Steve Kim—Creator of KimKim Sauce (the Most Flavorful and Fiery Stocking Stuffer)

December 14, 2015
By Holly Jennings

Christmas and KimKim Sauce


Forget about candy canes. Try KimKim Sauce. It’s the perfect stocking stuffer. The colors are right—from the rich deep red color of the sauce itself to the splash of green color on the label that sets off Korean characters—and the price is right. At at suggested retail price of $6.99 a bottle, you can spice up a loved one’s or work colleague’s life with an affordable gift that keeps giving. (Sixteen fluid ounces of moderate heat packaged in an easy-to-use squeeze bottle will brighten many many meals.)


I didn’t come up with this gifting idea on my own. I heard it first-hand from the inventor of KimKim Sauce, Steve Kim, who, during a phone interview, told me how KimKim Sauce got its start. Prudently, Kim sought to get his trial production run as small as possible. He began with a small batch of 150 cases of the sauce requiring an outlay of a few thousand dollars. To limit risk, Kim had done market research before committing to the initial run; yet, even after doing diligent research, it can be difficult to anticipate exactly how well a product will be received in the marketplace. If the sauce didn’t do well, Kim recalled, in worst case scenario, they would have had several cases of the sauce to use as Christmas gifts. The color is perfect!, he added.


The sauce did do well, however, and, in fact, so well that Kim is currently developing a Korean barbecue marinade, which he plans to have ready for next summer. Eventually, he hopes to have a whole line of Asian sauces and condiments.


During our Q & A, split between two telephone calls spread more than a year apart, Kim shared his advice for launching a food product, the story of how KimKim Sauce came to be, what his favorite food is to douse with KimKim Sauce, and more. Right off the bat, during that first call, it was clear that Steve Kim is a nice guy—generous, easy-going, and kindhearted—and is truly passionate about food and eating.


When I rang him, I caught him just after he’d finished eating a lunchtime meal at the restaurant Stone Soup in Burlington, Vermont. High off of that experience, he gushed about the sandwich he’d just eaten, made with house made chopped chicken liver with crispy chicken skin mixed in served on homemade wheat bread. Then we launched into our discussion of KimKim Sauce.


Jennings: What goes into the process of making an award-winning sauce?

Kim: I’ll be philosophical first, and then I’ll talk about the actual process.


Philosophically, it’s about making stuff that I want to eat. KimKim Sauce is something that I love to eat, that I enjoy putting on my food, that I share with my friends. It wasn’t really about doing something to market to a certain customer segment or thinking about strategy. It was just basically answering the question “What do I love to eat?” So then, from that point it’s a lot easier when it’s all about your own personal taste and what you believe in and are passionate about. Certainly it’s a good place to start.


Then there’s the process of developing a specific product.


There are a lot of different ways to get flavor out of ingredients but for me, one of the ways to get great flavor is the through the process of fermentation or aging. Fermentation is a really great great way to enhance flavor and to get that umami profile.


That’s where the traditional Korean gochujang comes in. It’s the key ingredient of what we do.


You’re taking sun-dried red peppers and combing it with rice and some other natural ingredients like malt and barley. You let it sit for months at a time. When you let it sit on the shelf for months, lots of cool, interesting things happen to that product. It ferments and ages and develops funky flavors that come into play. That’s gochujang. We take that and round it out with some apple cider vinegar to add a touch of a vinegary element, a little bit of sweet, and a little bit of soy for nuttiness.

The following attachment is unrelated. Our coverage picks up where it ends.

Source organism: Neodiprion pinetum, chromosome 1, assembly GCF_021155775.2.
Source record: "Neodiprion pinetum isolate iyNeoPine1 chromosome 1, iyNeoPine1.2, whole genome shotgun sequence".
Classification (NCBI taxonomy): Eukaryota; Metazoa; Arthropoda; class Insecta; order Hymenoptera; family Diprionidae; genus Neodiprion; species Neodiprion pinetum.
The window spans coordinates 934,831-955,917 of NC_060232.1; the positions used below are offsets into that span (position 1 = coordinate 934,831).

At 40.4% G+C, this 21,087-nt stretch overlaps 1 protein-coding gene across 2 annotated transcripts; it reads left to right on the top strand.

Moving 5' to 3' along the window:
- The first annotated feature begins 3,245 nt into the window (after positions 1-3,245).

Jennings: So it’s the gochujang that’s contributing the deep, resonate, rich, fermented, complex flavors?

Kim: Oh yeah, gochujaneg is the core of KimKim Sauce. Everything else just rounds it out. The fermentation is the core of that unique funk. When people first try KimKim Sauce, they kind of have a puzzled look on their face. They’re looking for the typical pure hot or maybe the vinegary taste that you get with most hot sauces, which also tend to be thin. But with our sauce, you get a naturally thick sauce and natural fermented flavor.


Jennings: So you’re saying that the thickness of your sauce is one of the things that gochujang provides?

Kim: Yes, it does. The gochujaneg is naturally very thick—like a paste.


Jennings: And then you’re watering it down, not in flavor, but in consistency, with the other ingredients that you add to it?

Kim: Yeah, it would barely be able to come out of the bottle, it would be so thick. Plus you want some of the vinegary tartness, and the vinegar helps to loosen it up a bit so that it becomes more of a sauce instead of a paste.


Jennings: How did you decide the chile heat level of the sauce?

Kim: So, I love spicy food. I go to a restaurant and I’ll order the Thai hot or number 5 or whatever the highest number is and I’ll be sweating and everything, but that’s more for me. I wanted a sauce that people could use all the time. So, I didn’t want to go extreme in terms of hot. It’s on our kitchen table all the time. You can put it on everything from macaroni and cheese to pizza, chicken, whatever.


Our slogan or what we stand for is the idea that fire and flavor are finally friends. KimKim Sauce a really good balance of great flavor with some heat. You don’t get the heat right away. The heat kind of comes in at the end. So people of all ages love it. We wanted to be able to appeal to lots of people. That’s not to say that in the future we won’t have another sauce that will be really hot, for the crazy hot sauce lovers.


Jennings: How does its heat level compare to what you would find in Korea?

Kim: I’d say relative to typical Korean foods, it’s middle to lower in terms of the heat index. Compared to other hot sauces like Tabasco, Sriracha, or Cholula—and these are all sauces I love to use on my foods—I’d say it’s a tad below those.


Jennings: Is there anything special about the Korean hot peppers that contributes to the flavor?

Kim: It is a traditional Korean red pepper, which is sun-dried. The pepper is grown and cultivated and sun-dried in Korea. I like to use them to keep some of the traditional roots behind the sauce. To keep the sauce, authentically Korean, all the heat in the sauce comes from the Korean sun-dried peppers that are in the gochujang.


Jennings: When you were testing did you end up going down any wrong paths?